|Aries Merritt screamed after breaking the|
110-meter hurdle world record at Brussels'
King Baudouin Stadium in 2012.
(AP File Photo/Geert Vanden Wijngaert)
“It was essentially the perfect year. I won every major championship that you can win that year. I broke almost every record you could break. I missed the Olympic meet record and the Olympic Trials record, but every other record I broke,” said Merritt, who is here this week for the Maximum Velocity Track & Field Camp at Centre College.
“Every time I stepped on the track, I broke records. It was pretty funny and amazing at the same time. I wasn’t trying to break records. I was just trying to prepare for the Olympics Games because it was my first Olympic setting and I wanted to come out with some hardware and I ended up winning. It was a fairy tale year for me.”
Merritt won the Olympic gold medal and the World Indoor championship. He set a new world record of 12.80 seconds — shattering Dayron Robles' previous record of 12.87 set in 2008 — that still stands today. He ran the seven fastest times in the world in 2012 and his eight races under 13 seconds are the most ever in a single season.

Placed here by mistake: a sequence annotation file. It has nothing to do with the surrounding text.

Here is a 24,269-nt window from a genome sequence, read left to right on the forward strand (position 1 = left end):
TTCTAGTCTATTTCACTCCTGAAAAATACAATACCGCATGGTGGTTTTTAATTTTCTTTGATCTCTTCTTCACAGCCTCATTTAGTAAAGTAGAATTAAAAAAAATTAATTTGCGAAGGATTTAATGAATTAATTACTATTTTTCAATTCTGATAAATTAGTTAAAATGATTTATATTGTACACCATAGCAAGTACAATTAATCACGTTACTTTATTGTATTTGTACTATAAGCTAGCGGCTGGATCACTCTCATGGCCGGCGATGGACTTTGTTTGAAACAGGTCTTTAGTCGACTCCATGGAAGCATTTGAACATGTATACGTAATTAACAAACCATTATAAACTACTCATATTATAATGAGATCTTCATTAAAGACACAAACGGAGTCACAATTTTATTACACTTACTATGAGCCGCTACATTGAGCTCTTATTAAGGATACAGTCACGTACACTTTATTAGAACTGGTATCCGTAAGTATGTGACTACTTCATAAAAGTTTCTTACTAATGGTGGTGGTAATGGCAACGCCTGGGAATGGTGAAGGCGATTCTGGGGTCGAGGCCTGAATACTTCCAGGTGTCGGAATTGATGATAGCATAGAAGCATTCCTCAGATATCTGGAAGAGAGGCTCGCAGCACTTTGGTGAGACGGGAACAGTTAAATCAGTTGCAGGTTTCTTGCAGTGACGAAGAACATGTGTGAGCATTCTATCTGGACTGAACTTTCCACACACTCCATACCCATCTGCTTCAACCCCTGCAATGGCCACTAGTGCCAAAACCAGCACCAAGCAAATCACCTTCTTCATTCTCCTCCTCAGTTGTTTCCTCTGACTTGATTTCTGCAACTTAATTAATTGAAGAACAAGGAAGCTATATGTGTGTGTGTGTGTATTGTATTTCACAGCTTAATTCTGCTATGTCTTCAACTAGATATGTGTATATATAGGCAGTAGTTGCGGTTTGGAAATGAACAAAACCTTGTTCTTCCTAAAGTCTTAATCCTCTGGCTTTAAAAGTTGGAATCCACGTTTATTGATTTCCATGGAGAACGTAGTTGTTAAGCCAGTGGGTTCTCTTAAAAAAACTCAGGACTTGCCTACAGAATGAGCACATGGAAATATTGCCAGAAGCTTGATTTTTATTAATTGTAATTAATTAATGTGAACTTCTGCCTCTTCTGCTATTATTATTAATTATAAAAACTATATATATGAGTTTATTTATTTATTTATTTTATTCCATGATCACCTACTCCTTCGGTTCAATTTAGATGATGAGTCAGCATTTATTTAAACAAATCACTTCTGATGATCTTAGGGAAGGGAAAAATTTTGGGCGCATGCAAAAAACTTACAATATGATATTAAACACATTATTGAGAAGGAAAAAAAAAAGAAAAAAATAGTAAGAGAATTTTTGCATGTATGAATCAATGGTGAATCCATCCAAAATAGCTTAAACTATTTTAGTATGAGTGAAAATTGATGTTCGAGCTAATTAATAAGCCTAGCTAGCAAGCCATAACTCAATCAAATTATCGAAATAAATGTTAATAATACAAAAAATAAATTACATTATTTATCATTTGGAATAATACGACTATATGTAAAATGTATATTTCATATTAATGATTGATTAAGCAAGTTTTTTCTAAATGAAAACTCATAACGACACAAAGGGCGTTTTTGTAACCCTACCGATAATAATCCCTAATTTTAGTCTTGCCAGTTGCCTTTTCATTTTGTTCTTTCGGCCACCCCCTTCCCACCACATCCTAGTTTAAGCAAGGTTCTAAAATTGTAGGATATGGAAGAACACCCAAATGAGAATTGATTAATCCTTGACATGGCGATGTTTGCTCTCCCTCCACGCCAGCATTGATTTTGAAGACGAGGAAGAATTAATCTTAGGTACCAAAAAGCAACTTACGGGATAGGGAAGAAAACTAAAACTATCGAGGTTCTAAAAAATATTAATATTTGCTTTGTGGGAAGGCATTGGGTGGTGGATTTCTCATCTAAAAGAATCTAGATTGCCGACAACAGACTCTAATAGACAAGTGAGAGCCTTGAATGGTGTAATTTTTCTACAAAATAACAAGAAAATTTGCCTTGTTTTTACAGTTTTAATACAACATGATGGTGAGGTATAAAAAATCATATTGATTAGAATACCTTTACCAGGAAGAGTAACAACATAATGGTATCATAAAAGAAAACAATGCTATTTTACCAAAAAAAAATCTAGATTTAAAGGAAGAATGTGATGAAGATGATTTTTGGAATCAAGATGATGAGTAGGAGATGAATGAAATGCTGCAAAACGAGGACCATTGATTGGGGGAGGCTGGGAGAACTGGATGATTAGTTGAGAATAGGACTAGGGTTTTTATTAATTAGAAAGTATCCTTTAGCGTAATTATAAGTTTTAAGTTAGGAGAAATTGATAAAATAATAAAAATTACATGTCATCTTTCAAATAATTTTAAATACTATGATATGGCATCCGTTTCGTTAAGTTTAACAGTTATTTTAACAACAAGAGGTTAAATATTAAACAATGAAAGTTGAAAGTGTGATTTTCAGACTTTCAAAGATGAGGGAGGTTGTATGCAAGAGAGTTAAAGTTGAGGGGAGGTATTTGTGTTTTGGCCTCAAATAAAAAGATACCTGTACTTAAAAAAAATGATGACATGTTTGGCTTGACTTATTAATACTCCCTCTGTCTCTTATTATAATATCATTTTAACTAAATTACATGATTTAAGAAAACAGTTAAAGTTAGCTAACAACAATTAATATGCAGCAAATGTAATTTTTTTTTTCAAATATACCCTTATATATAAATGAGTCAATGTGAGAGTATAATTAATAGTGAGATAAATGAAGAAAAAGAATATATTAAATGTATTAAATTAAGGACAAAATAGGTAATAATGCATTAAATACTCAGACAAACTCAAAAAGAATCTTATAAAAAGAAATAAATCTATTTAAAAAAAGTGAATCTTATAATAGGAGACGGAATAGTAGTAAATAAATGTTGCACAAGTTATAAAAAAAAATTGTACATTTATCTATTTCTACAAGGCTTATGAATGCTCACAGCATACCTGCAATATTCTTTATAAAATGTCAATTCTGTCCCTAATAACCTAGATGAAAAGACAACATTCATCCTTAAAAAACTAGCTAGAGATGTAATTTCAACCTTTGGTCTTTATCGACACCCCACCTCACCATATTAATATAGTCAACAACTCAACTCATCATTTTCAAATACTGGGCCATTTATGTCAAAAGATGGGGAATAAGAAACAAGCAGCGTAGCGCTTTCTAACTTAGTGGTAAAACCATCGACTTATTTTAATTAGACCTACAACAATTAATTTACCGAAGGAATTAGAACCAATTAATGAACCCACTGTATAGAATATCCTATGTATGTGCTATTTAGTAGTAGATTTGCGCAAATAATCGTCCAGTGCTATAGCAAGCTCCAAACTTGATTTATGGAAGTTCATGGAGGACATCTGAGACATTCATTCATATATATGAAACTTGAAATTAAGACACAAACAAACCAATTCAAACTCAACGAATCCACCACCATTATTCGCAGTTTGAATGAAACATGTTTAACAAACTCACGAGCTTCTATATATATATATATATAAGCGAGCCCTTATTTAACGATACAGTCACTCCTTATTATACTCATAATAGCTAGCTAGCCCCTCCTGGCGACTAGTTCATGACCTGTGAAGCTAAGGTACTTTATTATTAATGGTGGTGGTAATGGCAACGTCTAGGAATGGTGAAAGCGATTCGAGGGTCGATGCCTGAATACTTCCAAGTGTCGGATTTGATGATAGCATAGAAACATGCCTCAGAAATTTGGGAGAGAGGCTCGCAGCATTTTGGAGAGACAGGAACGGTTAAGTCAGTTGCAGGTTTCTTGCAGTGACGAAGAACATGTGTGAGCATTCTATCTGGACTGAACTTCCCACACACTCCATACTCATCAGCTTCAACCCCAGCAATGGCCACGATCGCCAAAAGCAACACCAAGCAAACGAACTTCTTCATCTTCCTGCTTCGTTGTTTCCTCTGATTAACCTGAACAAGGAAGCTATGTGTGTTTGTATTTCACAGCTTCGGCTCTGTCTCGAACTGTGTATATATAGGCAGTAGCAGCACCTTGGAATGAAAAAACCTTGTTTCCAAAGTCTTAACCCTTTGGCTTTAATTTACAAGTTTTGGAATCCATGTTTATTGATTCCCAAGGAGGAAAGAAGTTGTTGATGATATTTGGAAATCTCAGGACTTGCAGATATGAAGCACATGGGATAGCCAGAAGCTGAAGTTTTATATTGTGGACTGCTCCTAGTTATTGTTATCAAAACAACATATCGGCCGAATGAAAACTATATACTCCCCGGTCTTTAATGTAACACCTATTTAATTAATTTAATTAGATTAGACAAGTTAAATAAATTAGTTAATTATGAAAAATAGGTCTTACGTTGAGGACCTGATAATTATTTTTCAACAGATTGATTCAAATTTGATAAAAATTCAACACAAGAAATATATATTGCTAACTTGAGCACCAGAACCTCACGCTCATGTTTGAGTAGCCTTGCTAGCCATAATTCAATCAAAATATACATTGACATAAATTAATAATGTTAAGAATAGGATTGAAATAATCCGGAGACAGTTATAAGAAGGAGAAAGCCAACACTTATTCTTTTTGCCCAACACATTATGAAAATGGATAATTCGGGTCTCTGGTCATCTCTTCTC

His 2013 season was not what he wanted because he tore his hamstring three times.
“It was because I neglected to get the proper treatment. I thought it was just a little cramp, but it was more than that,” Merritt said.
He tweaked his hamstring earlier this season, but said that injury is not why he’s at the camp and not competing somewhere else this week.
“Even if I was at 100 percent, I still would have come because I promised Sharrieffa Barksdale that I would come here. I promised her I would a long time ago. Regardless of my health, I still was going to come,” Merritt said of his pledge to Barksdale, a former Olympian who attracts a bevvy of world class athletes to this event annually.
“The only issue was because I hurt my hamstring, and not severely, and I wanted to make sure it was not too serious. I just wanted to make sure it wasn’t anything out of the ordinary or norm other than a slight strain, which it is. It is not too serious. I am maybe about 80 to 85 percent, which is fine because I don’t have to compete again soon since I am not running until July.”
Merritt said he rarely has time to work as a camp clinician because of preparation for world championships or the Olympics, but there are no major championships in 2014.
“I am able to do a little bit more. I love doing camps and instructing kids and seeing them develop. It is a passion of mine and is something I want to do when I am done competing. I want to coach,” he said.